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Before The Kapil Sharma Show, There Was Meera Syal's The Kumars at No. 42

The Kumars – by Meera Syal and her husband Sanjeev Bhaskar – brought a newfangled diasporic humour to the fore.

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A quirky family with a host of idiosyncrasies welcome a celebrity into their home. The witty son – who appears to be the only 'normal' one – interviews the celebrity as his interrupting family tries their best to drive the celebrity away with their over-the-top desi charm.

And all of this is wrapped in good ol' satire. How's that for a TV show?

The premise might sound familiar – for it is awfully similar to that of another TV show, which has consistently overperformed and overstayed its welcome on top as one of Indian television's most successful comedy shows: The Kapil Sharma Show.

But the real credit for the premise – and the idea of the novel talk show – goes to English comedian of Indian origin, Meera Syal, for the British television show from the early 2000s, The Kumars at No. 42.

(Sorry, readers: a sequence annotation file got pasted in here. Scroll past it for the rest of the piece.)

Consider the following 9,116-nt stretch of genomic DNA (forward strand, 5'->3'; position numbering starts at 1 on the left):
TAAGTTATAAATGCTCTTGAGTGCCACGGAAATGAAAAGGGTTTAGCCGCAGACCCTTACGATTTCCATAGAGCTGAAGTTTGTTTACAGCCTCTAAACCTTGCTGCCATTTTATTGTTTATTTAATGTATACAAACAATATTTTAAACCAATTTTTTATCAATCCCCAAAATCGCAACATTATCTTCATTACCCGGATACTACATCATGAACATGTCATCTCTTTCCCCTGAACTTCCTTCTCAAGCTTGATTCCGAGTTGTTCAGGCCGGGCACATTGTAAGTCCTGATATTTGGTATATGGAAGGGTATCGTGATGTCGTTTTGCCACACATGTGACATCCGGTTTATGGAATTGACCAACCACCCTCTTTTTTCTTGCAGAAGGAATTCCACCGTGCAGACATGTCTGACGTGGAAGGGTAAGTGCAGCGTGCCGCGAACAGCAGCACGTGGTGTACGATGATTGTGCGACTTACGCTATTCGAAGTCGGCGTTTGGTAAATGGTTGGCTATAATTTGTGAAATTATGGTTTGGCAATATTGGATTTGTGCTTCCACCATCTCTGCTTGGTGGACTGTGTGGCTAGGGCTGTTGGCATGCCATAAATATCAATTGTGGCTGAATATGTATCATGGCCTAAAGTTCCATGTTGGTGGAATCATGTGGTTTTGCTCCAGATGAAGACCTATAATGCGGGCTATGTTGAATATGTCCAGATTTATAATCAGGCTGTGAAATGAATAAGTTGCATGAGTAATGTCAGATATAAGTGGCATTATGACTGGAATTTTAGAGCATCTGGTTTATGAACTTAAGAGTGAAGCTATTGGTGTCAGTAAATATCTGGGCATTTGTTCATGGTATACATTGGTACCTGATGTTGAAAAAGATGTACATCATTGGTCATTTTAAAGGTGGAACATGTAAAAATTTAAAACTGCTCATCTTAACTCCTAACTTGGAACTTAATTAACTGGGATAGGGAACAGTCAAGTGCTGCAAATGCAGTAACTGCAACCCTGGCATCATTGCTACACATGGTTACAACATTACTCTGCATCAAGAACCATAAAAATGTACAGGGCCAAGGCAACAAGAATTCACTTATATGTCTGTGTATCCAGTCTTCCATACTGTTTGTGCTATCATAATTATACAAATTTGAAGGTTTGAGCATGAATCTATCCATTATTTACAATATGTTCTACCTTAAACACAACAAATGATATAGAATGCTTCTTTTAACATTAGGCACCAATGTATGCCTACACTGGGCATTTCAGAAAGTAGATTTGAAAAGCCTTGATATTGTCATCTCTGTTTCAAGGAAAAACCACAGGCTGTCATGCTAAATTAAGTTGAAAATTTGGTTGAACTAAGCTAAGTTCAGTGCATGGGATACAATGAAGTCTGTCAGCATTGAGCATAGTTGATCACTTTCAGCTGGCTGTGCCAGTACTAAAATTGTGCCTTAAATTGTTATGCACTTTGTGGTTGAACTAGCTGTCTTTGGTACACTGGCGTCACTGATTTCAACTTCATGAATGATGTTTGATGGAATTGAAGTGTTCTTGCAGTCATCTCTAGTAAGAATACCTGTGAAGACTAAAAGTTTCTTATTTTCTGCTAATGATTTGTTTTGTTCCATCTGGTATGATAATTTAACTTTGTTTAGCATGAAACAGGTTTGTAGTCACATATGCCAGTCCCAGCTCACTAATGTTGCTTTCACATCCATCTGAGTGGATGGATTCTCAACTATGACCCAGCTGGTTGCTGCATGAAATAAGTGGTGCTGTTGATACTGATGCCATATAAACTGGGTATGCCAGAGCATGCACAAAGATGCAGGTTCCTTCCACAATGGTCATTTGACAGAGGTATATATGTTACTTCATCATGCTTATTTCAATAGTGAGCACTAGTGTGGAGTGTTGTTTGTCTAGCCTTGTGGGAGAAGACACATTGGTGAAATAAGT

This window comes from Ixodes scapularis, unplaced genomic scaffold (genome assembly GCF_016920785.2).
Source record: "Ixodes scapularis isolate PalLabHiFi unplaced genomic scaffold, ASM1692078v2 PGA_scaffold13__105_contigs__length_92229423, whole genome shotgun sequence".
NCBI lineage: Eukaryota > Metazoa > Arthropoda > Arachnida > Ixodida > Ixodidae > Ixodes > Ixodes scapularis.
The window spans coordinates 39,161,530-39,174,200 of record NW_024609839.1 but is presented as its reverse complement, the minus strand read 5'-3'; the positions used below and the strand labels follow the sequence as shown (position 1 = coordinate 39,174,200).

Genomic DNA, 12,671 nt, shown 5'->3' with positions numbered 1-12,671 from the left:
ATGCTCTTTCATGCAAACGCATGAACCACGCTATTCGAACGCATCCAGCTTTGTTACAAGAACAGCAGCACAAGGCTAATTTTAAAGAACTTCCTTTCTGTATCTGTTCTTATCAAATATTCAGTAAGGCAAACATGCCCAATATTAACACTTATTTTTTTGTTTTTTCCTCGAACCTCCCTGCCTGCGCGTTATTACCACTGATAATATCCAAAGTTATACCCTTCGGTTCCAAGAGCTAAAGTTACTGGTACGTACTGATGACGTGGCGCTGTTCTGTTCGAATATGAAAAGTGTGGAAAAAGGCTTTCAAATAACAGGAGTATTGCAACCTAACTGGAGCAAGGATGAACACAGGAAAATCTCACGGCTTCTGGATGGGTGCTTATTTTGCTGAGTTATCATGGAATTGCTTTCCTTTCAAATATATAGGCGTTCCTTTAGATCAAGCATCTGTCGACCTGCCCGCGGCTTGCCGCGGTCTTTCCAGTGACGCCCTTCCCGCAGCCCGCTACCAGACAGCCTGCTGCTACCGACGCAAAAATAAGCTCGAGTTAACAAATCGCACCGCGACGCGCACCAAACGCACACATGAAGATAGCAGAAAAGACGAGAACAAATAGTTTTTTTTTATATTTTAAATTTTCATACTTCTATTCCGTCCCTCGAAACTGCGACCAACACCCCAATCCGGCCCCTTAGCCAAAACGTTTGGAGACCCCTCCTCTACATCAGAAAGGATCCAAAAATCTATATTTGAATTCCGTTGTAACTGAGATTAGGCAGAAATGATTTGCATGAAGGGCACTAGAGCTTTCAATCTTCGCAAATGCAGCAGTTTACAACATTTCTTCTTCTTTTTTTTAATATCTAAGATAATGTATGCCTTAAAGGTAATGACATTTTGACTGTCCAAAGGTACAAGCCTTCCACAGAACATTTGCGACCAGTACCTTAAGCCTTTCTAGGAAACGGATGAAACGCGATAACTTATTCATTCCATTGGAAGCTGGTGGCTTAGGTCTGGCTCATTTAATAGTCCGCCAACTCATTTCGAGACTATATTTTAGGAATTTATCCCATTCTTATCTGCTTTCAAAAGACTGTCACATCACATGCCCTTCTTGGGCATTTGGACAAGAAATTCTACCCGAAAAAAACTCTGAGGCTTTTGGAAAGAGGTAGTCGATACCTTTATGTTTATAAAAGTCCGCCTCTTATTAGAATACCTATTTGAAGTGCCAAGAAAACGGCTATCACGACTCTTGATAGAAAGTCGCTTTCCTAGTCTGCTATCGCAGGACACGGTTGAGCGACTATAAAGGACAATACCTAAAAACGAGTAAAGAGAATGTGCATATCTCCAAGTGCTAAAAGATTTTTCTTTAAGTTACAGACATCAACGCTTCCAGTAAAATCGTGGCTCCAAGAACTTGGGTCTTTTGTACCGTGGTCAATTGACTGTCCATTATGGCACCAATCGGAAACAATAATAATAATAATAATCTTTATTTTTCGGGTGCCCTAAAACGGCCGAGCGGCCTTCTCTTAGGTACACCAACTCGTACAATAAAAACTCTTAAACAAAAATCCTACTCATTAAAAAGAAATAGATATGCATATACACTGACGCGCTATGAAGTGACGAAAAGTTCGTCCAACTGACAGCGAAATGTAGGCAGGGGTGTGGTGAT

On Sunday, 14 May, Meera Syal received a BAFTA Fellowship in honour of her "outstanding achievement" in the TV industry – a rare accolade for an Indian-origin person in the United Kingdom. Soon after accepting the recognition on the stage, she placed a bindi on the award – and said it "represents change."
The Kumars – by Meera Syal and her husband Sanjeev Bhaskar – brought a newfangled diasporic humour to the fore.

Meera Syal has received a BAFTA Lifetime Achievement award at BAFTA Television Awards.

But in the early 2000s, Syal and her husband, British actor and comedian Sanjeev Bhaskar, were responsible for another change that took place on the British television in the form of The Kumars.

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A New Genre of Sitcom Talk Show

The Kumars at No. 42 brought a newfangled diasporic humour to the fore.

Sanjeev Bhaskar played the role of Sanjeev Kumar, a British-Indian man who aspires to become a talk-show host. Sanjeev's family, including his father Ashwin (played by Vincent Ebrahim), his mother Madhuri (played by Indira Joshi), and his grandmother (played by Meera Syal), assist him in entertaining and interviewing celebrities that come to visit their house in London.